On the fourth (and thankfully last) night of the Republican National Convention, sandwiched between a live speech from Debbie Flood, a business owner in Wisconsin, and a recorded video message from Ann Dorn, the widow of a retired St. Louis police officer, came a video about public housing in New York City. It was weird to see a pro-public housing video in support of a president with a long history of housing discrimination. It was even weirder trying to figure out who the video was for.
It opens with New York City Housing Authority residents, people who live in the country’s largest government housing project, criticizing New York Mayor Bill de Blasio for his handling of the housing crisis in the city. Lynne Patton, the HUD official that oversees New York and New Jersey public housing and who is one of the few high-profile Black members of the Trump administration, is also featured in the video. She made headlines in 2019 after spending a week living with NYCHA residents, documenting some of the horrific conditions they must endure.
In some ways, the residents in the video aren’t wrong. NYCHA, which houses half a million people, is in fact in major disrepair: A 2019 investigation concluded that the city needs $32 billion to make repairs. But it wasn’t what I’d call an effective case on their behalf. In the video, there’s plenty of bipartisan criticism to go around for de Blasio, but he’s not running for president. The key point seems to come when one of the NYCHA residents claims that Democrats—as a picture of Biden flashes on the screen—are letting undocumented immigrants live in public housing, while citizens are forced to spend years on waiting lists. Again, it’s true that waiting lists are impossibly long, but blaming it on immigrants doesn’t tell the full story, as I explained last year:
Even though undocumented immigrants aren’t able to access government housing subsidies, mixed-status families in which there is at least one eligible member, like a child with US citizenship, are able to live in public housing. Federal subsidies only cover the eligible member of the household, but undocumented family members may live there as well. The Trump administration’s new rule, however, would require every member of the household to be eligible for federal subsidies—or the entire family faces eviction. According to HUD’s own regulatory impact analysis, this proposal could affect 76,000 people living in public housing—including 55,000 children—and lead to mixed-status families becoming temporarily homeless.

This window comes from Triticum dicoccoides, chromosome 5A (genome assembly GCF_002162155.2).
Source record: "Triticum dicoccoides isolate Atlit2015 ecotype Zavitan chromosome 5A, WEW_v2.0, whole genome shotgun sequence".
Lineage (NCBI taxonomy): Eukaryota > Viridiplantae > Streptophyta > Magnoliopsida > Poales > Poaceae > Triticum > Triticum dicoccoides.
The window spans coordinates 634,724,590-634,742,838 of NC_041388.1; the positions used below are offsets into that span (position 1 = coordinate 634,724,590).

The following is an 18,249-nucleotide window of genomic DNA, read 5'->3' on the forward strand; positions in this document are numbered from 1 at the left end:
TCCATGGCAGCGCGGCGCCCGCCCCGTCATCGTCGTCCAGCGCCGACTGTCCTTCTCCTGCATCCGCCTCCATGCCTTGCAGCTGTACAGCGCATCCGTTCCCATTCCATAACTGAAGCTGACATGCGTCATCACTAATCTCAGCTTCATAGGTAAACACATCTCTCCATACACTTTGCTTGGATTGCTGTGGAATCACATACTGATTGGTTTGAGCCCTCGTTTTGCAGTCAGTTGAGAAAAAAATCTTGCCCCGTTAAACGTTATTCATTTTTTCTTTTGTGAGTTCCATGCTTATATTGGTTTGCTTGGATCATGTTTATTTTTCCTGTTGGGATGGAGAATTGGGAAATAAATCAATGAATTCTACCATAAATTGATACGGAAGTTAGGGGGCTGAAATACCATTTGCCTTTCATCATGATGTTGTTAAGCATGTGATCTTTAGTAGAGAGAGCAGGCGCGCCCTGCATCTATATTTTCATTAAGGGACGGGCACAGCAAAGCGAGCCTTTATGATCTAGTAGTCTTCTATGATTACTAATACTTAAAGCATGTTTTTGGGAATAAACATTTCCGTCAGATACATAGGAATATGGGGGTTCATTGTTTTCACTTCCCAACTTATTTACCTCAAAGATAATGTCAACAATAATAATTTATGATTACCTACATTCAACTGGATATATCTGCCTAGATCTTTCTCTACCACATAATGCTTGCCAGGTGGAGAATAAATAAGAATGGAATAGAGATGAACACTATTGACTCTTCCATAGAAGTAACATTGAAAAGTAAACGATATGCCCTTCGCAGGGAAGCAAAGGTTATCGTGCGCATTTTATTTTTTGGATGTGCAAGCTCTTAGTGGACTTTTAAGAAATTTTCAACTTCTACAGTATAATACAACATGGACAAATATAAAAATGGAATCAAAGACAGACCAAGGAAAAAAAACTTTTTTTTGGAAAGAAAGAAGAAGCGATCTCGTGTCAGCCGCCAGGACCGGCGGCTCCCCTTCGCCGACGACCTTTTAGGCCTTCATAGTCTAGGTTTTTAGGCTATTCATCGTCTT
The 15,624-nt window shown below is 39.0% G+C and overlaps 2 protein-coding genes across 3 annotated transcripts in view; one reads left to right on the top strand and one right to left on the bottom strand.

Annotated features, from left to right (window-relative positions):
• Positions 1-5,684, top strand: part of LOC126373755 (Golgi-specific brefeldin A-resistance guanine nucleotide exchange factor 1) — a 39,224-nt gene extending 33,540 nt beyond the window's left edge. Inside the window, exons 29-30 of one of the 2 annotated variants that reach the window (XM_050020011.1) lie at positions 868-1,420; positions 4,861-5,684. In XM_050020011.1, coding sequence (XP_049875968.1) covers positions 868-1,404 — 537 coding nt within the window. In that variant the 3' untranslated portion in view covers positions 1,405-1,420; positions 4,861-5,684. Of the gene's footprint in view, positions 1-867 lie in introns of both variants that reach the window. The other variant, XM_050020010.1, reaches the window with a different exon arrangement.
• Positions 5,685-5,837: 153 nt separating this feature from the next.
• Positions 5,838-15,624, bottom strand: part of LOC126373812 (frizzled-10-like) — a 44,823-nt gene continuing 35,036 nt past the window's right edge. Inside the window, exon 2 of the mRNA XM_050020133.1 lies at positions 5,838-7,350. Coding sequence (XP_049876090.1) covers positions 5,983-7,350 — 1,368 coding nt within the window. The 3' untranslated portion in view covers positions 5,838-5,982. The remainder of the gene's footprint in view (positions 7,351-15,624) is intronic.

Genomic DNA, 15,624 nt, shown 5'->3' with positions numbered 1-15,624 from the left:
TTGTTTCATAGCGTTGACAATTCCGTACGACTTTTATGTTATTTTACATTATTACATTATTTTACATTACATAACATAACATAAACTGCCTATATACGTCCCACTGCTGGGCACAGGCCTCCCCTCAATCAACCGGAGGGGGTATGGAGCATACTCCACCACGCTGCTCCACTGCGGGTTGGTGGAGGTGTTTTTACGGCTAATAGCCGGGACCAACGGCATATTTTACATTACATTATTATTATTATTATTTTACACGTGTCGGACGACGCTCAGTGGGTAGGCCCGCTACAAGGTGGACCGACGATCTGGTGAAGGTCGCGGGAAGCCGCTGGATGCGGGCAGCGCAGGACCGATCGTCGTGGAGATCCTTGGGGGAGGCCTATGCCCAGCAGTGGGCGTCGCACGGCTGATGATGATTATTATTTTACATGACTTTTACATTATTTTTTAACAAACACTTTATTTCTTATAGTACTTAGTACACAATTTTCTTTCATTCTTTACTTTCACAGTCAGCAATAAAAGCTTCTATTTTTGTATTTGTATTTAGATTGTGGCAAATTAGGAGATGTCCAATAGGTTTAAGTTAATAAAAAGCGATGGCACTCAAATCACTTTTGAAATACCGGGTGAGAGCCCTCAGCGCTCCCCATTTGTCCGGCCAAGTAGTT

When HUD first proposed the rule last month, the agency said it was necessary to shorten years-long waitlists for American citizens, but in its analysis, the agency did acknowledge that this rule likely will not achieve that goal.
Beyond this, it’s especially rich that Donald Trump wants to claim the mantel of fair housing. In 1973, the Department of Justice sued Trump for denying housing to Black people. Trump denied the accusations at the time and for decades later, but a New York Times investigation found that his properties had a long history of racial bias. But one not need to look to the past: In recent weeks, he’s fear-mongered to his base by telling them Democrats want low-income people—”minorities”—to move into their nice suburbs. Earlier this week, the white couple in Missouri who pointed their guns at Black Lives Matter protesters also alluded to this invasion as well.
The incoherence of the messaging again begs the question: Who in the world was this video for? The handful of Black conservatives who like to dabble in xenophobia as a reason for the current state of affairs for our community? Is there a Public Housing Lovers Caucus in the Republican party that we don’t know about?
Judging from the verbal tongue bath the president has received this week from everyone from his own children to Dana White, the president of the Ultimate Fighting Championship, it was probably just to serve his own ego.